Now a days people think filling out a flow sheet will keep you safe with regard to documentation but if you have a converstation with a patient, or spend a long time teaching or consoling them, write exactly what you did when you did it.
    Charting by exception may save time and paper work but it will not save you in court...
  6. by   nursegoodguy
    OBNURSEHEATHER really had a GREAT point! Doctors always say, "Oh I had no idea???" When you document it be sure you also notify the proper people of your findings... such as the doc & family member...
  7. by   fiestynurse
    Yes, they do say in nursing if it is "not documented, then it was not done." And I agree that good documentation will save your butt in a malpractice suit. However, nursing documentation is only one piece of evidence to prove that something was done or not done and other factors can figure in. Such as, routine care that is done on all patients doesn't necessarily have to be documented. Also, you and witnesses can testify in court to help prove that you did or didn't do something.
  8. by   Tiiki
    "Not documented, not done," is our mantra. We use integrated progress notes, which mean that all the documentation on a patient is in one place, so you may chart after the RT, or after the MD, etc. That cuts down on looking for individual notes. It also makes the MD more responsible in that he/she can no longer say.."was such and such done." Our charting is supposed to be by exception, but during nights, it's an hourly thing, even if you write, "pt sleeping soundly, IV insitu & running well, no signs of distress." It shows you did your rounds, you are aware of goings on. I had on MD actually correct my charting. It was a horrendous day, and I charted on one pt the following.."pt in pain, breakthru given." I figured since there was only one narcotic break thru PRN med I was clear. NOPE! The MD wrote in RED!!! "WHAT MED? WHAT DOSE?" That taught me to be very specific about everything, from am to hs care. I have found it also covers your ass if a family member or patient for that matter starts complaining of the quality of care given.

    Cheers!
    Jo-Anne
  9. by   Chiron
    I was taught to document as if your notes were going to be read by a prosecuting attorney in a court of law.
    the facility I work in uses a standarized computer template for repetitious documentation that speeds things up by just clicking with the mouse. Nurses are also required to write a FOCUS note on each patient.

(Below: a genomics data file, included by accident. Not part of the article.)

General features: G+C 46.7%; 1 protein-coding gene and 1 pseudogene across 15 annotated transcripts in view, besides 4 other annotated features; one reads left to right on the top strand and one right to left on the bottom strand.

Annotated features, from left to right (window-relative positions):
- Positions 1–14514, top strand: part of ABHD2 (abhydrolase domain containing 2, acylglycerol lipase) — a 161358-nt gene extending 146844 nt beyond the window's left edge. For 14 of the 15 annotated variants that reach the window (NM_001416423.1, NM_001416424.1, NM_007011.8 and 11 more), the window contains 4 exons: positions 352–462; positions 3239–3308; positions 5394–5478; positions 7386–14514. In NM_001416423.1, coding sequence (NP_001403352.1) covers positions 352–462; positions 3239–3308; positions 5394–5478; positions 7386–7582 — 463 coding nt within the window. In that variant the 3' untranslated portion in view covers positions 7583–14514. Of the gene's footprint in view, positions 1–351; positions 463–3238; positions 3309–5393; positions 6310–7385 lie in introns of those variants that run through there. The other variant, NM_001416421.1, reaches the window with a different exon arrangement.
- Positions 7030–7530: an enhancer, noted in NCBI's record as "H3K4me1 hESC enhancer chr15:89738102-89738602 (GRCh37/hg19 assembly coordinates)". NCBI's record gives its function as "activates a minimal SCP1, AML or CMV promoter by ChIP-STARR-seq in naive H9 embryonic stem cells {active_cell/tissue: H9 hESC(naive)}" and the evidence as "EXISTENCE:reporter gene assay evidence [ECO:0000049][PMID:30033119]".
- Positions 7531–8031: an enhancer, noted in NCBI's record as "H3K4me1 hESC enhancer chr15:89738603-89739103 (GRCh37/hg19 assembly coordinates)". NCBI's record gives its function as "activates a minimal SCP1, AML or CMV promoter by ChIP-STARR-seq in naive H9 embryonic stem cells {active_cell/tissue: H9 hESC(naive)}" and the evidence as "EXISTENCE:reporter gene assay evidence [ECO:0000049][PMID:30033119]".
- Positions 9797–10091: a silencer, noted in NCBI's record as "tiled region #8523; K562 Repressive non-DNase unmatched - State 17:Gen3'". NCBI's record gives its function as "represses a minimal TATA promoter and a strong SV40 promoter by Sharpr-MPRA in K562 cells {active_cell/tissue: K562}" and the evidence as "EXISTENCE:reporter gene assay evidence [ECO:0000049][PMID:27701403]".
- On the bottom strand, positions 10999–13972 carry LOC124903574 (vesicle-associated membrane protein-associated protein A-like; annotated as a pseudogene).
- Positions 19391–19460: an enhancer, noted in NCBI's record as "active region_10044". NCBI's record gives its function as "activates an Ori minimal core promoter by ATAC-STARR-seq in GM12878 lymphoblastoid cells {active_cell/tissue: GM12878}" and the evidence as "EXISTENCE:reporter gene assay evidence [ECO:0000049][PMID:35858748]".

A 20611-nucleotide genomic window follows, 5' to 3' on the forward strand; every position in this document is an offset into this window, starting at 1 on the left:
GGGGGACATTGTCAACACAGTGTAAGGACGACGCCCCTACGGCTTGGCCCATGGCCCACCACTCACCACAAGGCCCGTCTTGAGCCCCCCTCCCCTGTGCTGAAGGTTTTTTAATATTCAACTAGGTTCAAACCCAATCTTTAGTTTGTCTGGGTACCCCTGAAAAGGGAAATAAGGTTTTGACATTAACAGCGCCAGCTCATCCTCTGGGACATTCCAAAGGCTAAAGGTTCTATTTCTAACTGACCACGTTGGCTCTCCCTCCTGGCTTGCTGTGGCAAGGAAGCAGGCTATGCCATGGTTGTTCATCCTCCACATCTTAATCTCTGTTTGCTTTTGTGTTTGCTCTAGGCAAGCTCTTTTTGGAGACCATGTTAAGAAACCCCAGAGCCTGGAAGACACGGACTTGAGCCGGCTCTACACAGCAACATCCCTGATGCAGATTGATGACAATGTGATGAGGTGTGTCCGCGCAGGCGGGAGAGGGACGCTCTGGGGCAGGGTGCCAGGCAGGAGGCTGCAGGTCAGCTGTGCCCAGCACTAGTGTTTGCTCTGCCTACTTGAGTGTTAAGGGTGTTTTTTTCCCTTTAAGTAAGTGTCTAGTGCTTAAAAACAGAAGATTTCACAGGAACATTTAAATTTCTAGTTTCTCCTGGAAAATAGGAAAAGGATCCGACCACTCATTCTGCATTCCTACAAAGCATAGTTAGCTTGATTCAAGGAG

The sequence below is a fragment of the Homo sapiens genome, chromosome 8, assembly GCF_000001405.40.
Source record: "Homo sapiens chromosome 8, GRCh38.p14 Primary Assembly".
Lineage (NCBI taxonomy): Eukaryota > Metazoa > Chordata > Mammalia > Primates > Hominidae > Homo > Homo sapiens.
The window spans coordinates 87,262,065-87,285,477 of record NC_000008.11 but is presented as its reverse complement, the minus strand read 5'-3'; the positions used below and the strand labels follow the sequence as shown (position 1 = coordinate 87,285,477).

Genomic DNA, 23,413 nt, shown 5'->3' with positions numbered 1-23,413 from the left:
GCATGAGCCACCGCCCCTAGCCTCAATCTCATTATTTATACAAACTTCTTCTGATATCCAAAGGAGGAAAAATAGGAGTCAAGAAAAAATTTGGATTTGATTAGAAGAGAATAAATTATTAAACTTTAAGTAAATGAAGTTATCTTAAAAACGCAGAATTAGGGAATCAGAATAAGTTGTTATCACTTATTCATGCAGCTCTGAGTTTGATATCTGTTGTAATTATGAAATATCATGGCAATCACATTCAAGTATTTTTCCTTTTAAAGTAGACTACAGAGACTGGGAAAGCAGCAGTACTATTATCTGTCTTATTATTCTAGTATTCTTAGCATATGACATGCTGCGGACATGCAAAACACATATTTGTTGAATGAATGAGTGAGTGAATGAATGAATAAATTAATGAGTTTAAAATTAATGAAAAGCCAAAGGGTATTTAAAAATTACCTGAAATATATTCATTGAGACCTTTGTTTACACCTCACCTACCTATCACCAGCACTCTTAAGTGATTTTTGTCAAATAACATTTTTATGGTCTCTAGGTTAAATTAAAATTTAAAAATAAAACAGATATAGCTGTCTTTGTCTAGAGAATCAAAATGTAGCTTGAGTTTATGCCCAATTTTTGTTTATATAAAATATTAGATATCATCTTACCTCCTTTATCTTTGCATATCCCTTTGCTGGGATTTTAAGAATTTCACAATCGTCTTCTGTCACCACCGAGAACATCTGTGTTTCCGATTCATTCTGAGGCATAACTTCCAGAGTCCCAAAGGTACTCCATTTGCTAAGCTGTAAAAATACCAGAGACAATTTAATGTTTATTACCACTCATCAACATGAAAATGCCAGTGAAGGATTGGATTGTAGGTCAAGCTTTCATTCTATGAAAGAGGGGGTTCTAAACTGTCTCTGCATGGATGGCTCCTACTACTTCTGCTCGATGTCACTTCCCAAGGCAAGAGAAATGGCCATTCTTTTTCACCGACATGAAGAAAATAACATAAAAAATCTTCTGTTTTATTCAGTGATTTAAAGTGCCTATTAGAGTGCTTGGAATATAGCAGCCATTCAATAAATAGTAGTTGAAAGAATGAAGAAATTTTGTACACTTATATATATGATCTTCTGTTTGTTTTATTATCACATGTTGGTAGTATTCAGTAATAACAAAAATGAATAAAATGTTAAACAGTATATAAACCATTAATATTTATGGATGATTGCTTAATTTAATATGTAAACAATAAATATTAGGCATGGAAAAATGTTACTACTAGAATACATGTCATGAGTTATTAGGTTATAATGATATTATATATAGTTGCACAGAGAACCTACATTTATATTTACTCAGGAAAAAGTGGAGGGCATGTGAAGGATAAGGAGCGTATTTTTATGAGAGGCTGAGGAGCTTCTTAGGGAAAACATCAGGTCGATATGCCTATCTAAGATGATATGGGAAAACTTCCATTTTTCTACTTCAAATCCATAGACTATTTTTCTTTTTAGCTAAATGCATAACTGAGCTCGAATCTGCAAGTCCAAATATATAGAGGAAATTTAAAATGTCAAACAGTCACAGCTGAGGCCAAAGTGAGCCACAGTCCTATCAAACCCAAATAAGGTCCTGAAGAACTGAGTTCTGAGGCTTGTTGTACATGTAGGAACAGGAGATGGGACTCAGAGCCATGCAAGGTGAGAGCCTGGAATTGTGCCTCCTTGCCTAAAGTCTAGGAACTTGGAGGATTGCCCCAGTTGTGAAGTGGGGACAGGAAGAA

10. by   KaraLea
    Originally posted by Chiron
    I was taught to document as if your notes were going to be read by a prosecuting attorney in a court of law.
    Not only that, but document as if your notes were going to be read by a prosecuting attorney in a court of law in a year or two...
  11. by   OrthoNutter
    I keep telling the doctors this. They must think I am a mind reader because they're always asking me, why didn't pt X get a once off dose of Gentamicin? I'll go fetch the med chart and file chart and ask them to point out where exactly they ordered this. Of course, there's never an order but they'll say "oh but I was saying to Nurse Y that I wanted to give Gent to pt X". Out comes the old....

    If it's not charted, it doesn't get done.
  12. by   Sleepyeyes
    Originally posted by Tiiki
    I had on MD actually correct my charting. It was a horrendous day, and I charted on one pt the following.."pt in pain, breakthru given." I figured since there was only one narcotic break thru PRN med I was clear. NOPE! The MD wrote in RED!!! "WHAT MED? WHAT DOSE?" That taught me to be very specific about everything, from am to hs care. I have found it also covers your ass if a family member or patient for that matter starts complaining of the quality of care given.
    Cheers!
    Jo-Anne
    At our facility that would be considered redundant because the med dose, signature, time, assessment and re-assessment are checkboxes on the MAR. But I still may write a little blurb like you describe to give the doc a head's up about the pain med's effectiveness.
  13. by   KaraLea
    Sleepyeyes, I love your signiture line...I live in the Texas Hill Country and our canyon just celebrated it's sesquicentennial this past weekend and we used that verse for our theme.